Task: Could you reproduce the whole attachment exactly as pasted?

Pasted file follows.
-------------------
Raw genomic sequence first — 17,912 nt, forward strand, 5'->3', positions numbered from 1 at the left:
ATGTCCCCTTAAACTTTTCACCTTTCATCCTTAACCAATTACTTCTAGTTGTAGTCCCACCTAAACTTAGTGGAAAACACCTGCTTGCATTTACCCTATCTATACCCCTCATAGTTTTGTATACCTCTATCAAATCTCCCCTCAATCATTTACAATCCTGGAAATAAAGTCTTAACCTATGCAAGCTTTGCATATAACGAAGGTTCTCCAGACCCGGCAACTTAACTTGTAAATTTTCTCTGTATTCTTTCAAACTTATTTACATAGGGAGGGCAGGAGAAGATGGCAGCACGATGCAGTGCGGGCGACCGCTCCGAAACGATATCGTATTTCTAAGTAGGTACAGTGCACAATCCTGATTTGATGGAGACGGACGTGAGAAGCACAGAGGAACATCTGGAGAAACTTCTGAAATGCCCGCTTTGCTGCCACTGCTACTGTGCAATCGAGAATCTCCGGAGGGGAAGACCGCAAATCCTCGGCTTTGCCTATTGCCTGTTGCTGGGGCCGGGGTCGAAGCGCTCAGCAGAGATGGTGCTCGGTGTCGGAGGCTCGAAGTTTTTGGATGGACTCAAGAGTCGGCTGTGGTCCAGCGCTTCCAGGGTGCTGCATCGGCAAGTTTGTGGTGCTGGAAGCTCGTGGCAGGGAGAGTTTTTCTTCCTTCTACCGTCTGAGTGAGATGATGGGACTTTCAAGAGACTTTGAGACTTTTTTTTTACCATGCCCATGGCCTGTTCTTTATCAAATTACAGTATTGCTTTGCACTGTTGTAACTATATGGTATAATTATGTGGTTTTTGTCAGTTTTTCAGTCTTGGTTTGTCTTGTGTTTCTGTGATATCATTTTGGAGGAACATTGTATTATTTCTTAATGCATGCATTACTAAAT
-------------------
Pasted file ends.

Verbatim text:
Raw genomic sequence first — 17,912 nt, forward strand, 5'->3', positions numbered from 1 at the left:
ATGTCCCCTTAAACTTTTCACCTTTCATCCTTAACCAATTACTTCTAGTTGTAGTCCCACCTAAACTTAGTGGAAAACACCTGCTTGCATTTACCCTATCTATACCCCTCATAGTTTTGTATACCTCTATCAAATCTCCCCTCAATCATTTACAATCCTGGAAATAAAGTCTTAACCTATGCAAGCTTTGCATATAACGAAGGTTCTCCAGACCCGGCAACTTAACTTGTAAATTTTCTCTGTATTCTTTCAAACTTATTTACATAGGGAGGGCAGGAGAAGATGGCAGCACGATGCAGTGCGGGCGACCGCTCCGAAACGATATCGTATTTCTAAGTAGGTACAGTGCACAATCCTGATTTGATGGAGACGGACGTGAGAAGCACAGAGGAACATCTGGAGAAACTTCTGAAATGCCCGCTTTGCTGCCACTGCTACTGTGCAATCGAGAATCTCCGGAGGGGAAGACCGCAAATCCTCGGCTTTGCCTATTGCCTGTTGCTGGGGCCGGGGTCGAAGCGCTCAGCAGAGATGGTGCTCGGTGTCGGAGGCTCGAAGTTTTTGGATGGACTCAAGAGTCGGCTGTGGTCCAGCGCTTCCAGGGTGCTGCATCGGCAAGTTTGTGGTGCTGGAAGCTCGTGGCAGGGAGAGTTTTTCTTCCTTCTACCGTCTGAGTGAGATGATGGGACTTTCAAGAGACTTTGAGACTTTTTTTTTACCATGCCCATGGCCTGTTCTTTATCAAATTACAGTATTGCTTTGCACTGTTGTAACTATATGGTATAATTATGTGGTTTTTGTCAGTTTTTCAGTCTTGGTTTGTCTTGTGTTTCTGTGATATCATTTTGGAGGAACATTGTATTATTTCTTAATGCATGCATTACTAAAT